David G. Bonneville II
August 19, 2013
Corrections Purpose and History
The purpose of this paper is to allow the reader to gain knowledge on the purpose and history of correction and how it came about. To aid in the directive this paper will cover such topics as; the history of punishment, the history of prison development, comparing the Pennsylvania system and the Auburn system, as well as the impact and involvement that prison labor has had over time.
America has not always reacted to criminals and crime the way we do today, society has taken several steps throughout history in order to be where we are today. There have been many theories on why and how criminals should be treated for the crimes they have committed. In the eighteenth century there was a man by the name of Cesare Beccaria, this Italian theorist was the first person to link causation of crime to punishment. These theories led to his founding of the classical school of criminology, which had the same thoughts and ideals as he did. Among these ideals was that deterrence was more important than punishment, those who are accused should get speedy trials and continue to be treated fairly, instead of the torture that was present in the past. One of Beccaria’s philosophies was that of free will and hedonism, meaning that people had free will to choose their actions and that the punishment that followed a crime would be a deterrent itself. Between 1748 and 1832 the idea of hedonistic calculus was created by Jeremy Bentham, that a normal person would consider the pros and cons of their actions and would usually attempt to get the most pleasure out of things as well as the least amount of pain. (Seiter 2011). Bentham thought that if the punishment for the specific crime would be worse than the pleasure gained form it that it would deter the act from happening. This still fostered the idea of free will, because even if the punishment was greater than the gain from the crime the criminal still possessed control. Later, there were ideas that some people didn’t have complete control over their actions while committing crimes. From 1835 and 1909 the positive school was made by Ceasre Lombroso suggested this lack of control because of certain characteristics that they possessed, physical traits that attempted to prove they were not completely developed mentally. (Seiter 2011). This idea seemed to stem from the indication that because these individuals weren’t completely evolved they were more prone to commit crimes, and the acts were beyond control. Later studies ended up proving this idea not to be entirely true. There were more ideas to follow suggesting that crime families, certain body types, or chemical imbalances in the brain were the cause for certain people to be prone to committing crimes. In 1890 neoclassical school felt that no one had true free will and that everyone was influenced by things like gender, age, and environments. None the less, everyone was responsible for their actions. Currently it’s believed that there’s a number of factors that can account for crime as well as considering psychological and social situations when holding someone responsible for their actions. Regardless, we still believe the idea that everyone is responsible for their choices and this is often the theory used in modern days when determining punishment.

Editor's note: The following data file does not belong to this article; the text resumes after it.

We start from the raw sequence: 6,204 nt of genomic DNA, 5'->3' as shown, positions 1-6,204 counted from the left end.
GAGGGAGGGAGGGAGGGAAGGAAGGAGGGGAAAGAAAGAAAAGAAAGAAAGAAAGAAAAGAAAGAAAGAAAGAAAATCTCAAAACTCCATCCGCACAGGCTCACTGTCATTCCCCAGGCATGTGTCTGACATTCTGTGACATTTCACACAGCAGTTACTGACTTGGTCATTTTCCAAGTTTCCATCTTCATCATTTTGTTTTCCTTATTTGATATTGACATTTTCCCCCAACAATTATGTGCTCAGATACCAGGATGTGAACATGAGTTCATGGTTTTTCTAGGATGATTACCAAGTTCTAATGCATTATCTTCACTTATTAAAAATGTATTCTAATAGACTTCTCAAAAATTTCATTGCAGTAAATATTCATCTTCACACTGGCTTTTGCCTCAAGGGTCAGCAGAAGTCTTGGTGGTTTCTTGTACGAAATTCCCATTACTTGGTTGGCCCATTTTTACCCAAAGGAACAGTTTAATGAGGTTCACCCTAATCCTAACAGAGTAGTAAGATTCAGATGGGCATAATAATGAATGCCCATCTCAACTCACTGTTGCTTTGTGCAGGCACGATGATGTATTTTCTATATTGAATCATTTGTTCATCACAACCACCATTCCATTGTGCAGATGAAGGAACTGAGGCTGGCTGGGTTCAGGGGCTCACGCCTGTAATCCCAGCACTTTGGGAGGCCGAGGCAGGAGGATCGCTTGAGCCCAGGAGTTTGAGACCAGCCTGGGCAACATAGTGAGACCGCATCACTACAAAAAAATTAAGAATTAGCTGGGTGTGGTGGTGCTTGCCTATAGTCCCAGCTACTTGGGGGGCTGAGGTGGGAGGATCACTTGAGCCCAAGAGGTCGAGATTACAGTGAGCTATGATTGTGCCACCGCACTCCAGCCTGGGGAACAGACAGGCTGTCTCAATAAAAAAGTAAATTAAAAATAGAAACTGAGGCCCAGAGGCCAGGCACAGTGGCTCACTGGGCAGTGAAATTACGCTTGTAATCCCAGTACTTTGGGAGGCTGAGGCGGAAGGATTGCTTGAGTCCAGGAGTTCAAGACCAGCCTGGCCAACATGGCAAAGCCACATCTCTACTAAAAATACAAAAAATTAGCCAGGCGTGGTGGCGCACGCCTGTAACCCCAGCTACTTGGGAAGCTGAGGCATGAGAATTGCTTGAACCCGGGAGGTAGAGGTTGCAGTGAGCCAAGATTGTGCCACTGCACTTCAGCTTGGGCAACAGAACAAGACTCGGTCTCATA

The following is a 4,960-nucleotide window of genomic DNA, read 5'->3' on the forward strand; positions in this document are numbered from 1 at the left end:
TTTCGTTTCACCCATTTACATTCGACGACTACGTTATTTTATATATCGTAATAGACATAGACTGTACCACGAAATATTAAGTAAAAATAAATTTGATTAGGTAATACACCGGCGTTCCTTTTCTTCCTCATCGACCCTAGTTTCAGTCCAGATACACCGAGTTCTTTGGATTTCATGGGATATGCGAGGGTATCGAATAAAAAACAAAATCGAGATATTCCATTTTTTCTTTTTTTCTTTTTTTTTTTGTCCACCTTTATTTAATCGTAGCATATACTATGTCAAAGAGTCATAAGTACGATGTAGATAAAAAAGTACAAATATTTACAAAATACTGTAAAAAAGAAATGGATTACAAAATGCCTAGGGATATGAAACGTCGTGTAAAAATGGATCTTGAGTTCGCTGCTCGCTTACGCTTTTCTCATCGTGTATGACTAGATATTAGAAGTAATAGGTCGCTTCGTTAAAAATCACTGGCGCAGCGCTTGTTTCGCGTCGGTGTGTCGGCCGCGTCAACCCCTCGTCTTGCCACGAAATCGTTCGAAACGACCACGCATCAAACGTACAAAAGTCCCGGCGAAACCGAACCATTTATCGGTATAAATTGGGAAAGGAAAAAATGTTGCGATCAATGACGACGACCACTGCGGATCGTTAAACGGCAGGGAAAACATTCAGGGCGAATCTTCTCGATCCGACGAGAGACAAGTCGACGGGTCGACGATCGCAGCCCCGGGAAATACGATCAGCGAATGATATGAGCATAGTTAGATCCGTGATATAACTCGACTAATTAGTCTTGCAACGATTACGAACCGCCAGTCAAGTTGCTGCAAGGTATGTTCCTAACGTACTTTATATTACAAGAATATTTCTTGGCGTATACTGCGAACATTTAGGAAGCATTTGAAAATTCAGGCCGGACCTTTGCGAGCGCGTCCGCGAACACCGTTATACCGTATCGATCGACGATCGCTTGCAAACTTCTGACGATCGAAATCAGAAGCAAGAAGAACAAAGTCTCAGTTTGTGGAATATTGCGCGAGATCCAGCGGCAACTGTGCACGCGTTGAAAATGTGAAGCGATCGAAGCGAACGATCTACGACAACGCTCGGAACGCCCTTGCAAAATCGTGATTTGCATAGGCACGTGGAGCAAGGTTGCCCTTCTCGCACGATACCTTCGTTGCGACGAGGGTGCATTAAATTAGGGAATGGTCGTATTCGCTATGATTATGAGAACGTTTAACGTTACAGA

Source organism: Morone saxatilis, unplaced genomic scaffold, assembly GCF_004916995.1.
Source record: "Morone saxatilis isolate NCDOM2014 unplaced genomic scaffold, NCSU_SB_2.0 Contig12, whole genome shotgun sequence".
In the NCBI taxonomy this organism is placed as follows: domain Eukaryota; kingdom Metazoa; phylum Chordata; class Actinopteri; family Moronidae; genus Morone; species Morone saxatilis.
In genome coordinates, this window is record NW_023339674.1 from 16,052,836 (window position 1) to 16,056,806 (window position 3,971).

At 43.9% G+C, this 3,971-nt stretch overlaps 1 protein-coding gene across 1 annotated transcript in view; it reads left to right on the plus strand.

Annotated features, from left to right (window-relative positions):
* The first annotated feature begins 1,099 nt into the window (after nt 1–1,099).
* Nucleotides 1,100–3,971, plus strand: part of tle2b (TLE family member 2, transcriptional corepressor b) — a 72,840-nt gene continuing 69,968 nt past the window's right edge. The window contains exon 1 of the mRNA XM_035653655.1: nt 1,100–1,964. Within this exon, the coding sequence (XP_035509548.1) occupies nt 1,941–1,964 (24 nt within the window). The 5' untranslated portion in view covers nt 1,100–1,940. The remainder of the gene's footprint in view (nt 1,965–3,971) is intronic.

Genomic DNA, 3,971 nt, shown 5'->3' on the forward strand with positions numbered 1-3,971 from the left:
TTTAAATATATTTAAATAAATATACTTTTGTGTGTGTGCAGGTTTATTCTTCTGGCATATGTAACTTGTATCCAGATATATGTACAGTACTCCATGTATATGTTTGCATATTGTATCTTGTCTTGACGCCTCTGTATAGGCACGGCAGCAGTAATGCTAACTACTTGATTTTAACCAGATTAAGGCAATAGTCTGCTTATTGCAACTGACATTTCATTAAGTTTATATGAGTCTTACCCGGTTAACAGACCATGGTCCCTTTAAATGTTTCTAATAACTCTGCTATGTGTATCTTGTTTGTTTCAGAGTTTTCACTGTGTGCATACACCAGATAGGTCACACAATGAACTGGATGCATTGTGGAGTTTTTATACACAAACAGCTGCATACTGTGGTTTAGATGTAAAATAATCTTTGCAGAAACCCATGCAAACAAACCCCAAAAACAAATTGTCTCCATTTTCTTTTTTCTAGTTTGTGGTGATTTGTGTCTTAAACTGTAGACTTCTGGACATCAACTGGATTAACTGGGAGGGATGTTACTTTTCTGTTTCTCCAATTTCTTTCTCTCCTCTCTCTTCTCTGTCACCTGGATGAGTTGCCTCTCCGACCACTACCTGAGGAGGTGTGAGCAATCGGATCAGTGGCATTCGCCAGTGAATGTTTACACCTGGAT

According to "Legal-Dictionary" (2013), capital punishment is, “The lawful infliction of death as a punishment; the death penalty.” (Capital Punishment). For a while this is how people were to be punished even for minor crimes. After the Quakers settled in Pennsylvania the judges they had would not follow these codes of the law, they did not see it fair that such punishments as this were being given to criminals that committed more minor crimes. A man named Penn, who led the Quakers made some changes to these laws. These changes were to include; homicide being the only